Irish scientists believe they have discovered a potential way to warn epilepsy sufferers of oncoming seizures.
There are about 40,000 people in Ireland who suffer with epilepsy, and the current treatments are ineffective for
around a third of these.
However, a new examination of the blood of epilepsy patients found a pattern of molecules that appear before a seizure occurs.
The warning could be hugely beneficial to sufferers, so that they can ensure they are in a safe place ahead of the seizure taking place.
The study was carried out by FutureNero and The Royal College of Surgeons in Ireland researchers.
Dr Marion Hogg was the lead author of the report. She said: “People with epilepsy often report that one of the most difficult aspects of living with the disease is never knowing when a seizure will occur.
“The results of this study are very promising. We hope that our tRNA research will be a key first step toward developing an early warning system.”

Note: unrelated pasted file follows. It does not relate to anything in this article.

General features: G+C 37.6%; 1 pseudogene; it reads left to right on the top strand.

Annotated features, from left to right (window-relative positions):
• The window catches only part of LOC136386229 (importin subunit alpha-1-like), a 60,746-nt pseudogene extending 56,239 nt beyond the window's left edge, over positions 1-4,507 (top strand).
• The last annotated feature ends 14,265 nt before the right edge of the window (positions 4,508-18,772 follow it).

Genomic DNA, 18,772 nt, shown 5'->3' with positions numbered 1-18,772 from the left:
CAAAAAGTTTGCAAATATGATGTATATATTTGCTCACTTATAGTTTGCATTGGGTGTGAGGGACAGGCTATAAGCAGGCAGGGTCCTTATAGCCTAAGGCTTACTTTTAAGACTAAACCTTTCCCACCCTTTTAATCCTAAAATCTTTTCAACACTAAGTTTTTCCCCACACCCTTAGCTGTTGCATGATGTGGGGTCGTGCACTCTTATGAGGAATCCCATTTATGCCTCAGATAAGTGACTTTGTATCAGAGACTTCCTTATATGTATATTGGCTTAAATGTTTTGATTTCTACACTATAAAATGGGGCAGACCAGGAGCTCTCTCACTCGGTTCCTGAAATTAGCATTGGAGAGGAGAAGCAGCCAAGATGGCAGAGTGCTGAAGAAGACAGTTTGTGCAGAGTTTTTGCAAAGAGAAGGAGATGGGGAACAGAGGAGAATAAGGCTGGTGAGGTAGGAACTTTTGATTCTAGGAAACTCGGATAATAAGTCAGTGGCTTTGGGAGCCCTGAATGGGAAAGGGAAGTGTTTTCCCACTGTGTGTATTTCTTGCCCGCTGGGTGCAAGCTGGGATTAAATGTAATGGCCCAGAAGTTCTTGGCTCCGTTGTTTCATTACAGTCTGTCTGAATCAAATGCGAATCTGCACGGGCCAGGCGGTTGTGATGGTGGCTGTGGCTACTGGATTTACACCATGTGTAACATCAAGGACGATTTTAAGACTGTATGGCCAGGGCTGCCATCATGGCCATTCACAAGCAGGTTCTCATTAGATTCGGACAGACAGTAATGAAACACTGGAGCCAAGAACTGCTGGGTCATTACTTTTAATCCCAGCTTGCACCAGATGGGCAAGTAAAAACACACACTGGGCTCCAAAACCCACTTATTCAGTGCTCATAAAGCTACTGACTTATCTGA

tRNA is the transfer of ribonucleic acid, a type of molecule within the blood that is closely related to DNA.
The team behind the research has found that fragment levels of three tRNAs spike in the blood hours before a seizure.
That information could be lifesaving for an epilepsy sufferer.
Professor David Henshall, Director of FutureNeuro and co-author on the report said: “New technologies to remove the unpredictability of uncontrolled seizures for people with epilepsy are a very real possibility.
“Building on this research we in FutureNeuro hope to develop a test prototype, similar to a blood sugar monitor that can potentially predict when a seizure might occur.”